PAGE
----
A = α ( λ ) l c ,
where α(λ) denotes the wavelength dependent absorption coefficient, l the path length and c the concentration of the solution. Briefly, the absorbance increases linearly with the concentration and the path length. The spectra in figure 5 show an absorbance of 0.02 at 635 nm wavelength on a path length of 1 mm in 1 mol/l sucrose. The absorbance increased to 0.06 in 2 mol/l sucrose solution.

To test the effects of local heating on resonant frequency and Q-factor, additional measurements were performed without flow and under a steady flow. To rule out hydrodynamic effects pure water was used in the control experiment. As shown in figure 6 (a) no frequency shift could be observed. Figure 6 (b) shows the typical shift of the resonant frequency at a liquid flow of 3 μl/s for the D-type cantilevers. After switching on the steady flow of 3 μl/s the mean value of the resonant frequency and quality factor dropped from 9.85 kHz to 9.70 kHz and from Q = 1.37 to Q = 1.3, respectively. A statistical analysis of five independent measurements proved the statistical significance of the shifts. The change in resonant frequency corresponds to an increase in viscosity of about 1.2 mPas. With the relation between temperature and viscosity of sucrose solutions taken from references [21, 22], the increased viscosity can be explained by a heating of 1.2° C of the probed fluid volume. Measurements with the softer cantilevers (E-type) also showed the same trend, although less pronounced. We obtained a mean resonant frequency of 6.85 kHz without flow and of 6.84 kHz at a flow of 3 μl/s. The Q-factors decreased from a mean value of 1.04 for measurements without flow to a mean value of 0.93 under steady flow.

The most likely reason for the frequency shift in concentrated sugar solutions due to the increased flow is the influence of laser heating on the actual viscosity of the fluid in the vicinity of the cantilever. This heating effect is reduced by the convective heat transport connected with the fluid flow. As the control experiment in water indicates, the effect of the flow itself on the cantilever vibration seems to be negligible (see also Etchart et al. [16] for a similar discussion). The effect of the liquid flow was too small to increase the resonant frencies. After switching the flow off, the resonant frequency recovered to the no-flow value faster than it could be resolved by the measurement process. The fast increase of the resonant frequency can be explained by the small volumes that have to be heated by the laser to affect the motion of the cantilever. As discussed by Oden et al. [2] only a very small volume around the cantilever contributes to its movement. The radius of the fluid volume that influences the motion of the cantilever is about 30 μm for a cantilever with a width of 20 μm. The radius of the focussed laser spot is about 40 μm, thus heating the entire relevant volume.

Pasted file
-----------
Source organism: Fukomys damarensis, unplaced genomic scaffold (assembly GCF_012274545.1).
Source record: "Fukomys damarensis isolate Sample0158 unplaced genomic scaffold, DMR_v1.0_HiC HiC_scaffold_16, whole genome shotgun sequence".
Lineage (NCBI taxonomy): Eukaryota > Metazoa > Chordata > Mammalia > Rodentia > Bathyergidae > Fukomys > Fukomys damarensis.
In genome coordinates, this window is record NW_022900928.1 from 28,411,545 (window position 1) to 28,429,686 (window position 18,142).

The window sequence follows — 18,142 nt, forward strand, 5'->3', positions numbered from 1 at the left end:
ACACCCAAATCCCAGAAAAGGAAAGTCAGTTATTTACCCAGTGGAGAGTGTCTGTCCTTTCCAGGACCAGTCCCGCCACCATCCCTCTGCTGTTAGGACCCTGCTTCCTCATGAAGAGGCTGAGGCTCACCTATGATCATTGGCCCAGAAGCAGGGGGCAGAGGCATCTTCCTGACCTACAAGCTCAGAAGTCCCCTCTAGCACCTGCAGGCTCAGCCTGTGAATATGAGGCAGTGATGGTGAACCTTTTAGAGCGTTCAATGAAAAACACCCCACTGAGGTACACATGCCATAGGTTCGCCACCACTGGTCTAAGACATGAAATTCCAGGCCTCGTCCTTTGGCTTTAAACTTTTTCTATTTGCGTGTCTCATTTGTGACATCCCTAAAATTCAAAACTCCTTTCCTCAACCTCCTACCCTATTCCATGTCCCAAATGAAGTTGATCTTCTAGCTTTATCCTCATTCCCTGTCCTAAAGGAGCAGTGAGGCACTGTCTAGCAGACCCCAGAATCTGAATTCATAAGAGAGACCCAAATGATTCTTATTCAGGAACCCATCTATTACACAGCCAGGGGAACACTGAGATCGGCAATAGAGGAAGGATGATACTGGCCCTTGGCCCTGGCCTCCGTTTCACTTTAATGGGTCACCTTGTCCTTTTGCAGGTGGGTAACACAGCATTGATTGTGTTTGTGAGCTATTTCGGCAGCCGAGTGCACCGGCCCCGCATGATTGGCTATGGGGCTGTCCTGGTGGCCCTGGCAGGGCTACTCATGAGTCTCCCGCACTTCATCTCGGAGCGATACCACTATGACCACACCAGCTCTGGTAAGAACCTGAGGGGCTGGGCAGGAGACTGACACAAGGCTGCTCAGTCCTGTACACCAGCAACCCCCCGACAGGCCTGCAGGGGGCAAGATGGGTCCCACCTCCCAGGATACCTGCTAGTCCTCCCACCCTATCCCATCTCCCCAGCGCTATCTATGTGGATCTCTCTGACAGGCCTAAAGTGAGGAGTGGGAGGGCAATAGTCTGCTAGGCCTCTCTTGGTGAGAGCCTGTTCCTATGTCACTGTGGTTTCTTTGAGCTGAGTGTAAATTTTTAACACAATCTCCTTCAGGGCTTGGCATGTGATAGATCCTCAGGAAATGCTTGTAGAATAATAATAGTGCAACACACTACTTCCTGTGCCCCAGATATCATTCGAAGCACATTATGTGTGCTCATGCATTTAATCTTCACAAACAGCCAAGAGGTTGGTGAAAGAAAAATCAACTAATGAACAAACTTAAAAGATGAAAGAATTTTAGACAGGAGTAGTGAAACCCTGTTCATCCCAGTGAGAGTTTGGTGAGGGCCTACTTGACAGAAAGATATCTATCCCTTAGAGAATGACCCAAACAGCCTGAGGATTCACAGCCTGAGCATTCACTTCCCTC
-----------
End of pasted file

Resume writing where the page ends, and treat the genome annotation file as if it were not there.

Thus, only a part of the discrepancy between the experimental data and the theoretical predictions at concentrations higher than one mol/l could be explained by the heating effect of the laser. A noticeable deviation remained between theory and experiment which could only be corrected by a phenomenological master function that will be introduced in the following section. This observation leads to the conclusion, that at high sugar concentrations – which imply Q-factors close to one – the analysis based on the harmonic oscillator is less precise and needs to be improved. Here, more accurate hydrodynamic models for the oscillation of a microcantilever in a viscous fluid are needed.

4.4. Empirical correction

Due to the nonlinear dependence of the density and viscosity of the quality factor, calculations based on the equation (1-5) would also result in values for the viscosity and density with errors of up to 10 % in the biological relevant concentration range up to 0.8 mol/l. For highly concentrated solutions the systematic error would even reach 100 % at a concentration of 2 mol/l. In order to allow for a precise calculation of viscosity and density a correction function was derived from the relation between the theoretical quality factors Qtheo and the mean of the measured quality values Q as shown in Figure 7 (a). From the experimental data a master curve was obtained by regression with the Levenberg-Marquardt algorithm. The ation for the regression was a three point exponential growth function